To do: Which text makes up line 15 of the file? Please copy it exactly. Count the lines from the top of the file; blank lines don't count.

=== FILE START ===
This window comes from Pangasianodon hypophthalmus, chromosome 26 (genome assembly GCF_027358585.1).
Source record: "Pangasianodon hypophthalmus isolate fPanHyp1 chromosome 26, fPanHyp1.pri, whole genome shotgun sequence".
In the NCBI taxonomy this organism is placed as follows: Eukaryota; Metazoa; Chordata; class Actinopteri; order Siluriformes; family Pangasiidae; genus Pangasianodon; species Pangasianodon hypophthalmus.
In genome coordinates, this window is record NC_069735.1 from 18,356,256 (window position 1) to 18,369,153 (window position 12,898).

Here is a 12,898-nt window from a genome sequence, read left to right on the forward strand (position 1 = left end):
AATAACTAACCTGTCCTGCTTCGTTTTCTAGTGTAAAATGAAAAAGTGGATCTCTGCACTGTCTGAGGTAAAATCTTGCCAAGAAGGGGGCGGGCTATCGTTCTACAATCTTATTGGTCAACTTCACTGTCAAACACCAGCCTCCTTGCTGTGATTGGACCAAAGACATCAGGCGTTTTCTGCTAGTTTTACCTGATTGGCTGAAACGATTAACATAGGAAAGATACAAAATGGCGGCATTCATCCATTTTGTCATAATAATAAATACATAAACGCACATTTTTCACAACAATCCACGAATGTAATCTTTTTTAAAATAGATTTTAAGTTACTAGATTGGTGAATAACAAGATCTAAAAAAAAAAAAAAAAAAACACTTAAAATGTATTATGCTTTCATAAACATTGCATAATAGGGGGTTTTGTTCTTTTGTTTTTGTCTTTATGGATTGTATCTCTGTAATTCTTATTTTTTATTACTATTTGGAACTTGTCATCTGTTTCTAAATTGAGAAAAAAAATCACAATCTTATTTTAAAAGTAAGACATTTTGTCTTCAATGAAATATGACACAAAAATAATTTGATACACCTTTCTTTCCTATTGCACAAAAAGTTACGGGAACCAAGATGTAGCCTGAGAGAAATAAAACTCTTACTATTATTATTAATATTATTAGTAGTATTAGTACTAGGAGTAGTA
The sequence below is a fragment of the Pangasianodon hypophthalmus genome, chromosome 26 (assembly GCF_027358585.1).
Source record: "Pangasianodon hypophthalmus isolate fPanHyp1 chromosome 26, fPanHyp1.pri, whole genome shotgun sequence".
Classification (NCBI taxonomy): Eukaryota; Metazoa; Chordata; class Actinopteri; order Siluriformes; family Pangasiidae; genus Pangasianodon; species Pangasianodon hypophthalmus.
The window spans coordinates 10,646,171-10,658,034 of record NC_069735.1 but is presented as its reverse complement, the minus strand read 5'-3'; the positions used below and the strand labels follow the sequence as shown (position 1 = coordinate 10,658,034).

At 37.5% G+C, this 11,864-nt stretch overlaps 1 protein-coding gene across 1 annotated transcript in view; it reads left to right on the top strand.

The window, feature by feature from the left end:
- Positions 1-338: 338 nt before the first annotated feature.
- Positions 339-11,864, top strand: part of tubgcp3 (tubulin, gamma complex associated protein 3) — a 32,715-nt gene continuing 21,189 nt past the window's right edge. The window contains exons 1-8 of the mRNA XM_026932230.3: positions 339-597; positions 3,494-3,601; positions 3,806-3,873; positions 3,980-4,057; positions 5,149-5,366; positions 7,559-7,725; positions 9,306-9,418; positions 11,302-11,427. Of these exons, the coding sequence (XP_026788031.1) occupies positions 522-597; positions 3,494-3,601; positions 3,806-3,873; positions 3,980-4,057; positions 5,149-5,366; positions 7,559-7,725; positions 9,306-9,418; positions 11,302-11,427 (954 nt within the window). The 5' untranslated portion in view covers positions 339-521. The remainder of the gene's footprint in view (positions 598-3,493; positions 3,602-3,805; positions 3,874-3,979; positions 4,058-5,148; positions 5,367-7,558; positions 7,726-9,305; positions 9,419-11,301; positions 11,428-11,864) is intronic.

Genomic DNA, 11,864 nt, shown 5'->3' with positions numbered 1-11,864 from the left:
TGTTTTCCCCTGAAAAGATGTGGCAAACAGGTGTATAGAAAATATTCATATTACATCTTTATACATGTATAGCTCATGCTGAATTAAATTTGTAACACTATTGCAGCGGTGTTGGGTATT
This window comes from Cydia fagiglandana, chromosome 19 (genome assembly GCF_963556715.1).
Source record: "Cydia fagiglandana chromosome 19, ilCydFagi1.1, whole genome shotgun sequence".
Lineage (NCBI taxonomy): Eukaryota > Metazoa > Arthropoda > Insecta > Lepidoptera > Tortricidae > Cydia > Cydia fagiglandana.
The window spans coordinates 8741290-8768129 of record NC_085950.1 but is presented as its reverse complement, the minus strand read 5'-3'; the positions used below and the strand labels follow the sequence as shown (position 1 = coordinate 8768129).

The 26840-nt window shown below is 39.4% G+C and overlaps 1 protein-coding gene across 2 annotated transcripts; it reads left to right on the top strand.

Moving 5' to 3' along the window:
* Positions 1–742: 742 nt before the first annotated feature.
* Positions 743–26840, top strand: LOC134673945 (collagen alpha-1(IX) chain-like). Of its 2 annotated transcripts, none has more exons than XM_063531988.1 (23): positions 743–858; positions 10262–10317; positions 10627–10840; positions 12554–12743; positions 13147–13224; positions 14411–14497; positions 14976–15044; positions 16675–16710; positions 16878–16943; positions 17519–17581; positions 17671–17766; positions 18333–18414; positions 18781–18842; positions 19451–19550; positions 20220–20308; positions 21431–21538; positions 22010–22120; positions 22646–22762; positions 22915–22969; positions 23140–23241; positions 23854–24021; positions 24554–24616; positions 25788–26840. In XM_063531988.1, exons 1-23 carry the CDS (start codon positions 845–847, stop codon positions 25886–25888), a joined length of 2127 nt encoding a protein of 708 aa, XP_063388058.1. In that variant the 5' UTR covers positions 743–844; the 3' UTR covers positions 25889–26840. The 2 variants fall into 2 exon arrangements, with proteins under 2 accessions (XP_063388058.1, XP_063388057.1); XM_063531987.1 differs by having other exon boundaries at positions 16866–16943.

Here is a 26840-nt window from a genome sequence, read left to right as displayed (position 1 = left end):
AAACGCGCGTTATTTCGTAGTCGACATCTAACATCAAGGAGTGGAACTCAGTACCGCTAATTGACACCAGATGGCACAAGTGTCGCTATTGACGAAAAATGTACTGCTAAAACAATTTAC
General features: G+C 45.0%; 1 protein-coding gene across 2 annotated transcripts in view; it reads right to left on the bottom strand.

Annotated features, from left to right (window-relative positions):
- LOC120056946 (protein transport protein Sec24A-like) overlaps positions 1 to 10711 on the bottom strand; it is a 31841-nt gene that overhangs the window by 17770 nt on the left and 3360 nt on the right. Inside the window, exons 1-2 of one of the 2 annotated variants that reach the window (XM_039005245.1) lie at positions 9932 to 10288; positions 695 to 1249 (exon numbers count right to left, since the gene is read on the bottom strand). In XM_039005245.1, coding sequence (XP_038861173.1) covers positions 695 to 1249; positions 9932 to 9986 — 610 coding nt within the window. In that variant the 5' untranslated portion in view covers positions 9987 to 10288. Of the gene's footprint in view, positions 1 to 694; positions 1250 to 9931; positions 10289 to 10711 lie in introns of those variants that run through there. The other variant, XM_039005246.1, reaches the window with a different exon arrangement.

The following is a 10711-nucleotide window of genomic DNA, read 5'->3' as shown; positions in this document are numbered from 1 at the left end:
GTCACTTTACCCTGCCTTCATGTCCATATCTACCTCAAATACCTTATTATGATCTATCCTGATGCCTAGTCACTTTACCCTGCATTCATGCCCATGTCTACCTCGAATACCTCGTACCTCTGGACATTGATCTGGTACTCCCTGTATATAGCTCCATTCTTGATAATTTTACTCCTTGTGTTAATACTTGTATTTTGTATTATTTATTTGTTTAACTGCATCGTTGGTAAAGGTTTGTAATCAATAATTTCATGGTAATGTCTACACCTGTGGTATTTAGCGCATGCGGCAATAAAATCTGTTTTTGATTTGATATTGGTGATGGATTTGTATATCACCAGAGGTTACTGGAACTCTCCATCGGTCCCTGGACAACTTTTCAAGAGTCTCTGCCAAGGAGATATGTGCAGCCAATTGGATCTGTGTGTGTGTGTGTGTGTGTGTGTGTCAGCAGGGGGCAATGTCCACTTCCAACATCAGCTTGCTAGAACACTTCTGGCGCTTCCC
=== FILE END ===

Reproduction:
Genomic DNA, 11,864 nt, shown 5'->3' with positions numbered 1-11,864 from the left: